Similar accounts attest to the selfless sacrifice of Polish priests and nuns imprisoned in other Nazi German concentration camps. Rev. Michał Piaszczyński, who maintained friendly relations with Jews in his native Łomża before the war, and even invited rabbis to the seminary where he taught, shared his meagre food ration with other prisoners of Sachsenhausen (Oranienburg), where he died of malnutrition and disease in December 1940. When a Jew in his block was denied his food ration one day, Rev. Piaszczyński gave his over to the Jew (a lawyer from Warsaw by the name of Kott); the latter turned to Rev. Piaszczyński with tears in his eyes and said: “You Catholics believe that in your churches there is a living Christ in your bread. I believe that in this bread there is a living Christ who told you to share it with me.” (Moroz and Datko, Męczennicy za wiarę 1939–1945, pp.144– 46.) An inmate of Dachau, where “altruism is almost completely unknown,” records how Rev. Jan Tymiński of the diocese of Łomża volunteered to be transferred to one of the blocks that was ridden with the typhus epidemic in order to help his fellow prisoners who were less fortunate than he was: “He hops from one bunk to another, blesses the dying, no matter of what nationality or faith they are, consoles those who are still conscious.” (S.J.
[Stanisław Jerzy] Sagan, Food Carries Out! [Toronto: n.p., 1982], p.110.) Rev. Tadeusz Gaik, who was also interned in Dachau, struck up a deep friendship with a Jew by the name of Dawid Jakubowski from his hometown of Bochnia, and provided him with food and a sweater. (Tadeusz Gaik, “Moje krótkie wspomnienie,” in Antoni Gładysz and Andrzej Szymerski, eds., Biografia byłych więźniów politycznych niemieckich obozów koncentracyjnych, volume 1 [Philadelphia: Promyk, 1972], pp.72–74.) Rev. Witold Kiedrowski, from the Chełmno diocese, who was imprisoned in Majdanek, witnessed how Rev. Julian Chruścicki (Chróścicki), a priest from the Warsaw suburb of Włochy who had been arrested for helping Jews, joined with a rabbi in reciting psalms from the breviary he had managed to smuggle into the camp. In his capacity as pharmacist, Rev.
Kiedrowski visited sickrooms in the camps in which he was interned, namely, Majdanek, Birkenau and Ohdruf, bringing both medical and spiritual assistance to prisoners of all nationalities, including Jews, for whom he would recite psalms. During the massacre of Jewish prisoners in Majdanek on November 3, 1943, Rev. Kiedrowski was badly beaten for trying to protect a Jewish boy. (Witold Kiedrowski, “Świat potrzebuje pomnika żywej modlitwy,” Miesięcznik Franciszkański, September 12, 1987.) Sister Julia (Stanisława) Rodzińska, a Dominican nun from Wilno who was arrested in July 1943 and imprisoned in Stutthof, died there in February 1945, after contracting typhus while visiting and caring for inmates infected with typhus. A fellow Jewish inmate by the name of Eva Hoff recalled: “She helped us with her inner strength.” (Moroz and Datko, Męczennicy za wiarę 1939– 1945, pp.281–85.) Even as the war was drawing to a close, Jews would still find themselves in need of protectors. Six Jewish women who were evacuated from Auschwitz by the Germans in the so-called death marches managed to escape and hid in a barn. A Polish priest brought them food and sheltered them until the arrival of the Soviet army. (Leah B.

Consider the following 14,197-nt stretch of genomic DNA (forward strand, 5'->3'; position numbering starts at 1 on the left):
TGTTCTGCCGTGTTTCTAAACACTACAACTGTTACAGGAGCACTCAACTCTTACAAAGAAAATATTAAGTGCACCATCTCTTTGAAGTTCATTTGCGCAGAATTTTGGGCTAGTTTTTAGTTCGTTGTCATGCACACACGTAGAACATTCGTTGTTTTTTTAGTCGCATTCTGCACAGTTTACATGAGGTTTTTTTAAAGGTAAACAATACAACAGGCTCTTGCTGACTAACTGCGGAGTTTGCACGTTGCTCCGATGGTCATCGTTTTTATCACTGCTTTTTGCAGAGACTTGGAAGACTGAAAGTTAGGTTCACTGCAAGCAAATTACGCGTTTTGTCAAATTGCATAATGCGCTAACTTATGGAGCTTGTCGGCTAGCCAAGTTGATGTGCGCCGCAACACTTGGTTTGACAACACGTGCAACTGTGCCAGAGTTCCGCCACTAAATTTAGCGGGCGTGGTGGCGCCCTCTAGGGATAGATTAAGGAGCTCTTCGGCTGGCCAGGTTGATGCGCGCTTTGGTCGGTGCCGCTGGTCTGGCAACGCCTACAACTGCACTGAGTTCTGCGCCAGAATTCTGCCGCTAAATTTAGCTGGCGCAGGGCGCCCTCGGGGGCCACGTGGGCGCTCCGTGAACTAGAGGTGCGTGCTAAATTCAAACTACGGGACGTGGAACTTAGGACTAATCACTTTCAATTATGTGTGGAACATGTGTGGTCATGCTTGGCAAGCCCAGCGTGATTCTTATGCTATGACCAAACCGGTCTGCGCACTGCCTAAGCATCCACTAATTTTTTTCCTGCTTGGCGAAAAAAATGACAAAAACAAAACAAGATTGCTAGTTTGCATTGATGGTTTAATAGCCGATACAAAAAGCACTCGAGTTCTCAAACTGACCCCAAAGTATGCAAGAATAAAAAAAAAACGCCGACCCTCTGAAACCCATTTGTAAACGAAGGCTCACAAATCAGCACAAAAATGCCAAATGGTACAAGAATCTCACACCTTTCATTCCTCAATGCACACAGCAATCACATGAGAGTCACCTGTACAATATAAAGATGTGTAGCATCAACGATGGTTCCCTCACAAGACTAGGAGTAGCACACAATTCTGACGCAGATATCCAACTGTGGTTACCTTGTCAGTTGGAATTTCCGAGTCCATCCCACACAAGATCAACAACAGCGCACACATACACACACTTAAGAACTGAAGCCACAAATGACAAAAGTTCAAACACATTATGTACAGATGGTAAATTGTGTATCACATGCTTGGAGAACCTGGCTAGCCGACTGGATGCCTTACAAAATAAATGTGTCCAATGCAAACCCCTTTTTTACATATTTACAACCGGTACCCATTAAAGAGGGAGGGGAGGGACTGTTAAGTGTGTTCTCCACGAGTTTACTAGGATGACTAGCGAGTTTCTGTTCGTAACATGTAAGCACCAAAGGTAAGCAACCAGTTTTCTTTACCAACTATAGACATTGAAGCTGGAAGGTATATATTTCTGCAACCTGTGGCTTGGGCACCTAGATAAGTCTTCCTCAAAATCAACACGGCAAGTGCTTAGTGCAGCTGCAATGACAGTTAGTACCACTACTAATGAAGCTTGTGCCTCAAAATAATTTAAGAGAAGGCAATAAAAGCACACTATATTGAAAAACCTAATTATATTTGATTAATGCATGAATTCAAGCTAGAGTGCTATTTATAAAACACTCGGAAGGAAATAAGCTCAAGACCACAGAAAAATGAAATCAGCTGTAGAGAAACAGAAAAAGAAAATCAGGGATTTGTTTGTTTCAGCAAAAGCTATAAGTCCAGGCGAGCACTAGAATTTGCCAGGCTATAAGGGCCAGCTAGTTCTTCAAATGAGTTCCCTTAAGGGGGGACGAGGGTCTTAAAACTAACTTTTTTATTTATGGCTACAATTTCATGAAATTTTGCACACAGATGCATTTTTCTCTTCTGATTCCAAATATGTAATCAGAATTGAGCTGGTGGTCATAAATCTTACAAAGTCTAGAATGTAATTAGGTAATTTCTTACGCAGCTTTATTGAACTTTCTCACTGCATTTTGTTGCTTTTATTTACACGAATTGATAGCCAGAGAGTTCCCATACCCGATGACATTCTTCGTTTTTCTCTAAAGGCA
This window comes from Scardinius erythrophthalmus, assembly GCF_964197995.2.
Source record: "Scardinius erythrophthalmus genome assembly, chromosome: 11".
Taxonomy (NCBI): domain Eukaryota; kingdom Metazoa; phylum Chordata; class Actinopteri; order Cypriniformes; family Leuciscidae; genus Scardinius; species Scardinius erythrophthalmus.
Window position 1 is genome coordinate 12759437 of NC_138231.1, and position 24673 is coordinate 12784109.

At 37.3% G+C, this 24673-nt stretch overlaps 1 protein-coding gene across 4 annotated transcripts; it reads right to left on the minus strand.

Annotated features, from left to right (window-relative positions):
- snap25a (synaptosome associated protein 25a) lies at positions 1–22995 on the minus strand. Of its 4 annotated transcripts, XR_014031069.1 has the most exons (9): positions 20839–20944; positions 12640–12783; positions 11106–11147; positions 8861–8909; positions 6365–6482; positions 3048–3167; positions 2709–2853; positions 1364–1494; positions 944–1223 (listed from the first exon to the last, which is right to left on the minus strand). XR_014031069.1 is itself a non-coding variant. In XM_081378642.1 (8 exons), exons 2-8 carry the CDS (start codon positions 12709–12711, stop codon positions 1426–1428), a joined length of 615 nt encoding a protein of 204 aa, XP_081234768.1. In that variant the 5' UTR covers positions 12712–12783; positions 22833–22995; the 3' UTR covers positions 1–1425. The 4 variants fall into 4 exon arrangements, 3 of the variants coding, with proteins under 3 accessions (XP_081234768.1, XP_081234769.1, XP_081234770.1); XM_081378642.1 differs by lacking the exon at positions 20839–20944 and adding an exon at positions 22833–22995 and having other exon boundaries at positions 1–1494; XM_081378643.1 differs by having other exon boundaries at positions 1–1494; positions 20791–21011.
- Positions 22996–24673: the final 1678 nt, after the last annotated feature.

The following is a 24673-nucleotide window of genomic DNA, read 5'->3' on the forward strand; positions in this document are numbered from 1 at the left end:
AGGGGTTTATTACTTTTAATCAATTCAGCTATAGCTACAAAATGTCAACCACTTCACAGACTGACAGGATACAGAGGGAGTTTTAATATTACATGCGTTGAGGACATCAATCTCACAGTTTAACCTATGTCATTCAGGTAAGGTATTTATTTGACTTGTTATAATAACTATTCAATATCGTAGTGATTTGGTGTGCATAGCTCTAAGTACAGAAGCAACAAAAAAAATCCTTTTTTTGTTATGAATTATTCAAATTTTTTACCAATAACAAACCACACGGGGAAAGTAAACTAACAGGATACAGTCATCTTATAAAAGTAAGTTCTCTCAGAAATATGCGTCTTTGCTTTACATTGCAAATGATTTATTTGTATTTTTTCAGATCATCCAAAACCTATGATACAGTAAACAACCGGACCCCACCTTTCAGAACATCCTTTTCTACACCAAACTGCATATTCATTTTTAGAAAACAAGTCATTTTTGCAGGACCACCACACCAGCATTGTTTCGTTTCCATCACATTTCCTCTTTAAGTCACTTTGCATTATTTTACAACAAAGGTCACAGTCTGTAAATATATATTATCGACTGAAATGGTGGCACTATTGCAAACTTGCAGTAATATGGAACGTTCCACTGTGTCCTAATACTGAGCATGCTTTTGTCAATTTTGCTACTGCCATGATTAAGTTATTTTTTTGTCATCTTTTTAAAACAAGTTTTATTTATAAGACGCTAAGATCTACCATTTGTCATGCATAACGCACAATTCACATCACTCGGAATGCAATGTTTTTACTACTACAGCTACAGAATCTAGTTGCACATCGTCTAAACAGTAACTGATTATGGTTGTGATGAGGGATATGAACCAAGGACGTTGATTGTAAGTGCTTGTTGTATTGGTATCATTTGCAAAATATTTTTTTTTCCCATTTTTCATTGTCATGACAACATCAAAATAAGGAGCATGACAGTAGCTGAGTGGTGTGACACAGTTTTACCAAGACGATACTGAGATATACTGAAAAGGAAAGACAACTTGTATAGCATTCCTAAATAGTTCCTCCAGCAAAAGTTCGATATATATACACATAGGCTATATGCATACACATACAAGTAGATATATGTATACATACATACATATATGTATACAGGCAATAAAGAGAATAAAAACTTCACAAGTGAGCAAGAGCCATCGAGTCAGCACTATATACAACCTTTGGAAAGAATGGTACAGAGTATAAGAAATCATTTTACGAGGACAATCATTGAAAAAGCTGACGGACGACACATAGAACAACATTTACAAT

Holocaust Testimony (HVT–369) and Sara E. Holocaust Testimony (HVT–1085), Fortunoff Video Archive for Holocaust Testimonies, Yale University Library.) Edith Zirer credits Pope John Paul II with saving her life in the final months of the war. (“The Pope in the Holy Land,” Catholic Insight [Toronto], May 2000, p.21.) Liberated in January 1945, she left the Skarzysko-Kamienna [Skarżysko-Kamienna] camp totally weakened by